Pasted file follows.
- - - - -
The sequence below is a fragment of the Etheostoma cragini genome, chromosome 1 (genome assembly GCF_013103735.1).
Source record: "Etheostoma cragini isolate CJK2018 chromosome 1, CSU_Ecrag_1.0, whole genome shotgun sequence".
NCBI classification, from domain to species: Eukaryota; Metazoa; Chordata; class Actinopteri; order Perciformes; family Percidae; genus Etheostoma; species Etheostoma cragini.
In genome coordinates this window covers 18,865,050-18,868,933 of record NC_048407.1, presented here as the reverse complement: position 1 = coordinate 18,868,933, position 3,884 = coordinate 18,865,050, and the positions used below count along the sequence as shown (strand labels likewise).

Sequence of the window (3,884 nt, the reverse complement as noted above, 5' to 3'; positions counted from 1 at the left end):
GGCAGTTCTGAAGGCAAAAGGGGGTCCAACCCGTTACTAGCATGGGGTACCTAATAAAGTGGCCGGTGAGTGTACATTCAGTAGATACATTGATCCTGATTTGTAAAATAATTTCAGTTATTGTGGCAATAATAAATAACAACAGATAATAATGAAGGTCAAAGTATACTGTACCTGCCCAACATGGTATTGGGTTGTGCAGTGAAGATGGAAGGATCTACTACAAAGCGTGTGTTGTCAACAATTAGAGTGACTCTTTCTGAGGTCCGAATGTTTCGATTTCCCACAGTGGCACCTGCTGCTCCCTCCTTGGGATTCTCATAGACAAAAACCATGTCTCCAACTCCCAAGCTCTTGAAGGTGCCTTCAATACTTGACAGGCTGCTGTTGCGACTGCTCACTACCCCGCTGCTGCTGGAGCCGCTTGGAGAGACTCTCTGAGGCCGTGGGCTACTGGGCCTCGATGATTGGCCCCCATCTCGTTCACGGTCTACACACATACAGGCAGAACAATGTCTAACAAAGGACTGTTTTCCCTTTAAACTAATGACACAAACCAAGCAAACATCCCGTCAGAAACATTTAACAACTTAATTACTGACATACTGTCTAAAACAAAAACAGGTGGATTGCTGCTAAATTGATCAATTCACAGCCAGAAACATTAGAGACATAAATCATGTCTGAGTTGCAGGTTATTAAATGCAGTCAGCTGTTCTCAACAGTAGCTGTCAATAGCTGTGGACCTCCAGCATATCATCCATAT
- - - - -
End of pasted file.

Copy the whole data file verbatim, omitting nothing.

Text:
The sequence below is a fragment of the Etheostoma cragini genome, chromosome 1 (genome assembly GCF_013103735.1).
Source record: "Etheostoma cragini isolate CJK2018 chromosome 1, CSU_Ecrag_1.0, whole genome shotgun sequence".
NCBI classification, from domain to species: Eukaryota; Metazoa; Chordata; class Actinopteri; order Perciformes; family Percidae; genus Etheostoma; species Etheostoma cragini.
In genome coordinates this window covers 18,865,050-18,868,933 of record NC_048407.1, presented here as the reverse complement: position 1 = coordinate 18,868,933, position 3,884 = coordinate 18,865,050, and the positions used below count along the sequence as shown (strand labels likewise).

Sequence of the window (3,884 nt, the reverse complement as noted above, 5' to 3'; positions counted from 1 at the left end):
GGCAGTTCTGAAGGCAAAAGGGGGTCCAACCCGTTACTAGCATGGGGTACCTAATAAAGTGGCCGGTGAGTGTACATTCAGTAGATACATTGATCCTGATTTGTAAAATAATTTCAGTTATTGTGGCAATAATAAATAACAACAGATAATAATGAAGGTCAAAGTATACTGTACCTGCCCAACATGGTATTGGGTTGTGCAGTGAAGATGGAAGGATCTACTACAAAGCGTGTGTTGTCAACAATTAGAGTGACTCTTTCTGAGGTCCGAATGTTTCGATTTCCCACAGTGGCACCTGCTGCTCCCTCCTTGGGATTCTCATAGACAAAAACCATGTCTCCAACTCCCAAGCTCTTGAAGGTGCCTTCAATACTTGACAGGCTGCTGTTGCGACTGCTCACTACCCCGCTGCTGCTGGAGCCGCTTGGAGAGACTCTCTGAGGCCGTGGGCTACTGGGCCTCGATGATTGGCCCCCATCTCGTTCACGGTCTACACACATACAGGCAGAACAATGTCTAACAAAGGACTGTTTTCCCTTTAAACTAATGACACAAACCAAGCAAACATCCCGTCAGAAACATTTAACAACTTAATTACTGACATACTGTCTAAAACAAAAACAGGTGGATTGCTGCTAAATTGATCAATTCACAGCCAGAAACATTAGAGACATAAATCATGTCTGAGTTGCAGGTTATTAAATGCAGTCAGCTGTTCTCAACAGTAGCTGTCAATAGCTGTGGACCTCCAGCATATCATCCATAT